To program a USB device, click on the box to the left of the device or click on the "Program All" button to program all the USB devices currently connected. A check mark will appear inside the box to the left of the USB device to indicate the program was transfered successfully. The transfer may occur very quickly. As long as the box to left is checked, the device has been successfully programmed.

The software automatically knows which Phenix timers have real time clock(RTC) hardware. When programming for a timer with RTC, a "Sync time with system time" check box will be displayed at the bottom of the USB Programming dialog. When this box is checked, the current time will be transfered into the USB device. The time will be displayed along with the device model and version number. Whenever a USB remote programs a timer, the clock information will also be transfered to the timer. If the "Sync time with system time" box is not checked, the remote will only transfer timer settings and leave the clock in the timer unchanged. Once the remote has been programmed, the setting can be transfered to the timer. See section, Programming Timers.

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Screen Programming
Product After a timer program has been created, the timer settings can be transfered into a screen remote programmer, model 9211. Clicking on the "Screen Program" button, located in the lower right corner, will display the screen programming dialog. The screen programming dialog will blink two regions on the screen. The regions will alternate between white and black and send a coded sequence to the remote. The remote can read this code directly from the screen. The screen programming is much slower than USB programming. For large programs, it's recommended to use the USB programmer. The screen programming is intended as an inexpensive alternative to USB and is available on older systems without USB.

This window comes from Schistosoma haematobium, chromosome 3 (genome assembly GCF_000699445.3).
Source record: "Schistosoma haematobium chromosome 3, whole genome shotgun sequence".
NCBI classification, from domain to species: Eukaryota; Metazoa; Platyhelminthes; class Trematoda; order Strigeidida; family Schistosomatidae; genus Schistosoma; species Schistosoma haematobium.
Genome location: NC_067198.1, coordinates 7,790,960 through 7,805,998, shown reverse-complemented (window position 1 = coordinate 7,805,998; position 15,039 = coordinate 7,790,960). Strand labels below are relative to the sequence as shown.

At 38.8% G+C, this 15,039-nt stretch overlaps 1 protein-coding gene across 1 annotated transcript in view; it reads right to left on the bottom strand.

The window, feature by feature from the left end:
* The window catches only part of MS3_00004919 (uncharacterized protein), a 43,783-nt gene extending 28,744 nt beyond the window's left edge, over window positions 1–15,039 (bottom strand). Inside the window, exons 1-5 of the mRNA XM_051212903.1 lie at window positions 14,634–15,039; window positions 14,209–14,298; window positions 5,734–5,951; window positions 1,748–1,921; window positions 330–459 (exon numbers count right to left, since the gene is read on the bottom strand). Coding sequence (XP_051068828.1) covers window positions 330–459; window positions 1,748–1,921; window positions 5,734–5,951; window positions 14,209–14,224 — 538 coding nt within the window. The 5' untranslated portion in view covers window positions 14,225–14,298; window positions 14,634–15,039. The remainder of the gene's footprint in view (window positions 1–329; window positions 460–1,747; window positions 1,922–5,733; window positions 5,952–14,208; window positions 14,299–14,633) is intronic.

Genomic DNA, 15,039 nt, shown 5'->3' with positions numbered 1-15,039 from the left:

To transfer the timer setting to the 9211, press the touch switch on the remote to wake the remote from power saving mode. The 9211 will blink the LED once every three seconds to indicate it is ready to read from the screen. While in this mode, hold the remote up to the computer screen, positioning the remote in the center of the screen programming dialog and about a half an inch away from the computer screen. Click on the "Start" button. After a three second delay, the black and white regions will alternate rapidly.

After the regions have alternated a few times, the indicator light on the remote will turn ON solid. Its is important to keep the remote steady for the duration of the programming. Ensure that the touch switch is facing up and outer sensors are each over a region. A progress bar will indicate how much time is left for the transfer to complete. When the progress bar reaches the end, the indicator light on the remote will blink rapidly. If the light does not blink rapidly at the end of the transfer or turns OFF before the end, the transfer did not complete successfully. Once the remote has been programmed, the setting can be transfered to the timer. See section, Programming Timers.